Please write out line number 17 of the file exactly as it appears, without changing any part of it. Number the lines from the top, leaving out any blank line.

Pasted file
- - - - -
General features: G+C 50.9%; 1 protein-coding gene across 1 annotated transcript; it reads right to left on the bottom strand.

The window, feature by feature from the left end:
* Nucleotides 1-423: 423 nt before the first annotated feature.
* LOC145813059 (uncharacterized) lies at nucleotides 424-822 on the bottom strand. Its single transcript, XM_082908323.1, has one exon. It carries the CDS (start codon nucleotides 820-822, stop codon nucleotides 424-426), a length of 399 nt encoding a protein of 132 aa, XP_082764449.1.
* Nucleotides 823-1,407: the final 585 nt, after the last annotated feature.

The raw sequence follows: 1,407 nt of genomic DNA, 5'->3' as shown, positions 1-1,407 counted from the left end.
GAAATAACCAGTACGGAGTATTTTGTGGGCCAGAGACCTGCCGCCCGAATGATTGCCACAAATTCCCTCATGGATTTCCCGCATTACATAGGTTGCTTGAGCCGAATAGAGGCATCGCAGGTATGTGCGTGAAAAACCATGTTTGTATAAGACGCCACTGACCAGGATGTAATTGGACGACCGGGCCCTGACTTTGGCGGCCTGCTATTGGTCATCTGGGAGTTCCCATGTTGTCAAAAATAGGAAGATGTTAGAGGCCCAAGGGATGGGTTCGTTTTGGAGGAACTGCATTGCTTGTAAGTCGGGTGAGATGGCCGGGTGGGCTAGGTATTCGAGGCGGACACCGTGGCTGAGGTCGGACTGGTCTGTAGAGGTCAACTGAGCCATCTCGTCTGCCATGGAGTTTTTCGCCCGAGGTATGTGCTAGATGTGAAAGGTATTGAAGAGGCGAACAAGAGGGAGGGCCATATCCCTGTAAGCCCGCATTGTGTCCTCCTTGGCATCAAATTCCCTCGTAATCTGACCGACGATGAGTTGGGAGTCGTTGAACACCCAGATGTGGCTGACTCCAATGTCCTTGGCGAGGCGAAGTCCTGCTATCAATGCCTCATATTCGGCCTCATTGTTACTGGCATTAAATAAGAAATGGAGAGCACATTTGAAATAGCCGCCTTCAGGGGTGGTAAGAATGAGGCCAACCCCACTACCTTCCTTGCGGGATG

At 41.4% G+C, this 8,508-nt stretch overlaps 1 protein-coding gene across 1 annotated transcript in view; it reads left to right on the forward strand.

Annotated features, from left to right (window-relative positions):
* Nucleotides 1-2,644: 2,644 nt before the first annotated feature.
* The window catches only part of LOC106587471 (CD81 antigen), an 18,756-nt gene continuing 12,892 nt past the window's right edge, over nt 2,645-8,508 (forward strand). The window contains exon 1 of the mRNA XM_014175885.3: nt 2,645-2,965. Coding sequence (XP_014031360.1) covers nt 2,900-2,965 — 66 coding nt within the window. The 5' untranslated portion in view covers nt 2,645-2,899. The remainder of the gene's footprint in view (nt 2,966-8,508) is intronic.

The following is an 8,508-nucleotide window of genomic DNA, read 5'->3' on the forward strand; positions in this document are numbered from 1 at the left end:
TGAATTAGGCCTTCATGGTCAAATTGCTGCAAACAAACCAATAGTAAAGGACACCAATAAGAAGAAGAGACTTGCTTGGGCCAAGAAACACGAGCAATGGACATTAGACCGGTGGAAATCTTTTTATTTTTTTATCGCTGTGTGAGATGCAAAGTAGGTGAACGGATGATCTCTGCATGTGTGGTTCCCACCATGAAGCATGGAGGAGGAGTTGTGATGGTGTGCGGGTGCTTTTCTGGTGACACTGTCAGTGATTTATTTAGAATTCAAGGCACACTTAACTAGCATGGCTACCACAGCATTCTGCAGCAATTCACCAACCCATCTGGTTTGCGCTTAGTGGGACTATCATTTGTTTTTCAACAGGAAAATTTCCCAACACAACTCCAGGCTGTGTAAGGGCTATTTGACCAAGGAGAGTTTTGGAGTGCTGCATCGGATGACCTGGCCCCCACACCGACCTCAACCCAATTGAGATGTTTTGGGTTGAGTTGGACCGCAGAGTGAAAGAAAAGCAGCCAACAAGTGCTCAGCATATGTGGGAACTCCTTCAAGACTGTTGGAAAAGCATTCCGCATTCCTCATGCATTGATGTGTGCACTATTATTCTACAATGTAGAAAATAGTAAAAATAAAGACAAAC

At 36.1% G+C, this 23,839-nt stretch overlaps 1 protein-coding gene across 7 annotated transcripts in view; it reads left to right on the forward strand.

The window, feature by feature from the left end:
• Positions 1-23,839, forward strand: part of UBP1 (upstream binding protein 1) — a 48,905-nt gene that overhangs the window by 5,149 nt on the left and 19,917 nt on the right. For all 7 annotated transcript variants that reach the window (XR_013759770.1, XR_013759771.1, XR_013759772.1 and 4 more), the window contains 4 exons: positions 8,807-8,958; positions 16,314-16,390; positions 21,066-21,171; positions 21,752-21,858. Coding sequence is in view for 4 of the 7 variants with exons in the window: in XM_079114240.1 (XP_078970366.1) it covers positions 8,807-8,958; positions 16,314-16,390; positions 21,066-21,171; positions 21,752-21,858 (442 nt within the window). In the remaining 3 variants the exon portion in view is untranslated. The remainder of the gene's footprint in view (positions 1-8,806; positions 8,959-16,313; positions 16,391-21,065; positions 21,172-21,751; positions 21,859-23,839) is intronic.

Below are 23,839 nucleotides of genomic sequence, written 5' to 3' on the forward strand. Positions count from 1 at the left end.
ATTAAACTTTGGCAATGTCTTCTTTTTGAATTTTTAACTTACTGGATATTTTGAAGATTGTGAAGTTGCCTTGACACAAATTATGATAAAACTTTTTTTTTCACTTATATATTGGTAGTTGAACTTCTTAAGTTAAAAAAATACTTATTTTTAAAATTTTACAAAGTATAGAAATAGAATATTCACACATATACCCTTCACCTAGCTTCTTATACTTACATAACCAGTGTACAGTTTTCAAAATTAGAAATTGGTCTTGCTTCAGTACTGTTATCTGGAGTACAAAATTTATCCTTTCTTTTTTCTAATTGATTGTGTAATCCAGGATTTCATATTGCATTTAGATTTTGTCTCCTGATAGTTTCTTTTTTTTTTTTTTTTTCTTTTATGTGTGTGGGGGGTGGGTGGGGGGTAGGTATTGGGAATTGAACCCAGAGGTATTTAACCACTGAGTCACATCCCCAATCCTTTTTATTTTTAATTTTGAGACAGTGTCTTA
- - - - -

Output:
Below are 23,839 nucleotides of genomic sequence, written 5' to 3' on the forward strand. Positions count from 1 at the left end.